Display slide 6. Introduce students to the Painting a Picture strategy. Tell students that, in their groups of four, they will examine a document packet containing six photos that depict the hardships Japanese Americans endured before and during internment.

Pass out the Painting a Picture Document Packets to each group, and pass out the Painting a Picture Chart Handouts to each student. Tell students that they will have about 15 minutes to make observations and inferences about the photos. For examples of potential observations and inferences, feel free to consult the Painting a Picture Chart (Teacher’s Notes).


35 Minute(s)

Pass out the Paired Texts H-Chart Handout to students.

Move to slide 13. Explain to students that they will watch a TED-Ed video, Ugly History: Japanese American Incarceration Camps. Instruct students to take notes as they watch. Have them take notes in the lefthand column of the Paired Texts H-Chart about the circumstances Japanese Americans faced and how they reacted to those circumstances. The video is approximately 5 minutes long and is found on slide 14. Give students extra time if they want to watch portions of the video again.

Give each student a copy of the Mistaken for the Enemy - Article, which summarizes the circumstances that led to the internment of Japanese Americans and details their experiences by including excerpts from oral history interviews.

Show slide 15 after students have finished watching the video. Ask students to use the Stop and Jot strategy. Instruct them to stop at the end of each paragraph to jot brief answers to the questions on the right side of the article handout. Have them add the most important points from their notes into the righthand column of the H-Chart once they have annotated each paragraph.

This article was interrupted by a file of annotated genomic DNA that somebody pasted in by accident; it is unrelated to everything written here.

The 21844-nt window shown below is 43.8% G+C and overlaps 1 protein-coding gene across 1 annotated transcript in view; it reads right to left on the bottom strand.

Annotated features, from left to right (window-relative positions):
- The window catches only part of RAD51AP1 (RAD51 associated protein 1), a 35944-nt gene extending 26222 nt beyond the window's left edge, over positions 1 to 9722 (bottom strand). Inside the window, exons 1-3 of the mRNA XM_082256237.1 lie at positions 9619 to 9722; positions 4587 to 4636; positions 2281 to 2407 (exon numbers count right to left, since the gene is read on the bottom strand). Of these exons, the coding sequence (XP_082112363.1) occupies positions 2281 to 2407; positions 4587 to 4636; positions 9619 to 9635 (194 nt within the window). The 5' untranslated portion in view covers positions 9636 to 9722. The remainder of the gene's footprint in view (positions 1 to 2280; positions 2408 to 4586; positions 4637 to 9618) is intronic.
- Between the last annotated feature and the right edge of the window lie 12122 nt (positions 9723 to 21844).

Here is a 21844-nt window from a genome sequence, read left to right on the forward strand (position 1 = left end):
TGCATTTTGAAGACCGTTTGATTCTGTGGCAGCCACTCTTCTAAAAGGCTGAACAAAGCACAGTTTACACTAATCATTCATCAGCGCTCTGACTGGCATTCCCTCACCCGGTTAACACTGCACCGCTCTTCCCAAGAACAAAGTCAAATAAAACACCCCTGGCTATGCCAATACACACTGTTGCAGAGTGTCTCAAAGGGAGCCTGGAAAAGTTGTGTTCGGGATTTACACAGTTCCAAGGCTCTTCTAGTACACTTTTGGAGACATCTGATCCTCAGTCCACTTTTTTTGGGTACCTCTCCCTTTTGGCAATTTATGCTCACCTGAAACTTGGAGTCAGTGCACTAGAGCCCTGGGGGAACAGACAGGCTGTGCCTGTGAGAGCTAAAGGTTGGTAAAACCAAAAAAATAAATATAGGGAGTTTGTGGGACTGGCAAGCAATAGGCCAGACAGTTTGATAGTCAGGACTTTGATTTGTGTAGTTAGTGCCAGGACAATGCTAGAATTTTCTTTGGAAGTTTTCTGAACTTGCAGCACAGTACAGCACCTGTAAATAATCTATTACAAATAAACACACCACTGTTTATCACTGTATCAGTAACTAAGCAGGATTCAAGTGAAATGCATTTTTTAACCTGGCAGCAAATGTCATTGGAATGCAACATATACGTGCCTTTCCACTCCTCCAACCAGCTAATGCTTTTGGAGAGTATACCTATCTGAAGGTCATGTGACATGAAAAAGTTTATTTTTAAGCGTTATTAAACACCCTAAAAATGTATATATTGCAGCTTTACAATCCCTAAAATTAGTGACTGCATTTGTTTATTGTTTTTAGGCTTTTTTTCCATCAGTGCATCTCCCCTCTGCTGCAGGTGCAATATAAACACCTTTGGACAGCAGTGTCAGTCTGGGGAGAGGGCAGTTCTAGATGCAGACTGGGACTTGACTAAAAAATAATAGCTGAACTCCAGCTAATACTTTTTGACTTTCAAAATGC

Once they have finished reading and taking notes, have students take a few moments to share some of the observations they have made so far.

Display slide 16 after volunteers have shared their observations about the video and/or the article. Have them confer with their group members and decide on a "third text" that weaves together the information they have gleaned from both sources. The question their third texts will answer is How did Japanese Americans cope with the hardships that they faced before, during, and after internment?

Ask students to add their responses from the Stop and Jot exercise to the Paired Texts H-Chart.


20 Minute(s)

Display slide 17. Pass out the S-I-T (Surprising, Interesting, Troubling) Handouts. This handout contains a list of quotes that were taken from oral history interviews and other sources. Give students at least 10 minutes to read over the list with their groups. Next, ask student groups to use the S-I-T strategy to determine and discuss why the information presented in the quotes strikes them as surprising, interesting, and/or troubling.

After groups have had time to make their decisions, call on a member of each group to share at least one of the quotes that they found surprising, interesting, and/or troubling. Invite student groups to share their reasoning with the class. Follow up student contributions to the discussion with questions that will help students consider why the treatment of Japanese-Americans during World War II was unjust and unconstitutional.


5 Minute(s)

Display slide 18, which lists the two essential questions of the lesson. Have students write on a blank sheet of paper a Two-Minute Paper that addresses the two essential questions:

  • Why were Japanese Americans imprisoned during World War II?

  • How did internment alter their lives?

There are several options for lesson assessments:

  • Two-Minute Papers

  • Painting a Picture Charts

  • Paired Texts H-Charts

  • Responses (written or oral) to the S-I-T activity